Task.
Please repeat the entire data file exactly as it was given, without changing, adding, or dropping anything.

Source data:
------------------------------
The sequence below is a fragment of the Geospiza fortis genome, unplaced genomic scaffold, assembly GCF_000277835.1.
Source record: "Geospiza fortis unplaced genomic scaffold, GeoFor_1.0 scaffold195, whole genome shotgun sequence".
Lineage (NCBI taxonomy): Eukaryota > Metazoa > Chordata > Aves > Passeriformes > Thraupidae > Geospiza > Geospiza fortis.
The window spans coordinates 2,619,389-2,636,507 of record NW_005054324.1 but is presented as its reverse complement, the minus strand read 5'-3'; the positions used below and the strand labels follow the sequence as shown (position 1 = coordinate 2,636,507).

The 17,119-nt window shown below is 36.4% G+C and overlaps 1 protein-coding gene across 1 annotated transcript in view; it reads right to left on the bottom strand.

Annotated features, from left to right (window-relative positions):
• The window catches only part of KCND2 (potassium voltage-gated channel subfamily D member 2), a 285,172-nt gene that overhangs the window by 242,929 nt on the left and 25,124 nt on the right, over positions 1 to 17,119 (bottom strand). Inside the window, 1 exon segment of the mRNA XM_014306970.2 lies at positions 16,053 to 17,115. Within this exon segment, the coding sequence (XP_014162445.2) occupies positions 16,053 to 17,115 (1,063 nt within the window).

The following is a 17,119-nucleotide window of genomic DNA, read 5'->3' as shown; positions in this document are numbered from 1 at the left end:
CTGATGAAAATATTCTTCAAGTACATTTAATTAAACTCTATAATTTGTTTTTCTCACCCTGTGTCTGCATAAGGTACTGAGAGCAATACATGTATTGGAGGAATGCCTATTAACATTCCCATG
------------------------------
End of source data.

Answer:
The sequence below is a fragment of the Geospiza fortis genome, unplaced genomic scaffold, assembly GCF_000277835.1.
Source record: "Geospiza fortis unplaced genomic scaffold, GeoFor_1.0 scaffold195, whole genome shotgun sequence".
Lineage (NCBI taxonomy): Eukaryota > Metazoa > Chordata > Aves > Passeriformes > Thraupidae > Geospiza > Geospiza fortis.
The window spans coordinates 2,619,389-2,636,507 of record NW_005054324.1 but is presented as its reverse complement, the minus strand read 5'-3'; the positions used below and the strand labels follow the sequence as shown (position 1 = coordinate 2,636,507).

The 17,119-nt window shown below is 36.4% G+C and overlaps 1 protein-coding gene across 1 annotated transcript in view; it reads right to left on the bottom strand.

Annotated features, from left to right (window-relative positions):
• The window catches only part of KCND2 (potassium voltage-gated channel subfamily D member 2), a 285,172-nt gene that overhangs the window by 242,929 nt on the left and 25,124 nt on the right, over positions 1 to 17,119 (bottom strand). Inside the window, 1 exon segment of the mRNA XM_014306970.2 lies at positions 16,053 to 17,115. Within this exon segment, the coding sequence (XP_014162445.2) occupies positions 16,053 to 17,115 (1,063 nt within the window).

The following is a 17,119-nucleotide window of genomic DNA, read 5'->3' as shown; positions in this document are numbered from 1 at the left end:
CTGATGAAAATATTCTTCAAGTACATTTAATTAAACTCTATAATTTGTTTTTCTCACCCTGTGTCTGCATAAGGTACTGAGAGCAATACATGTATTGGAGGAATGCCTATTAACATTCCCATG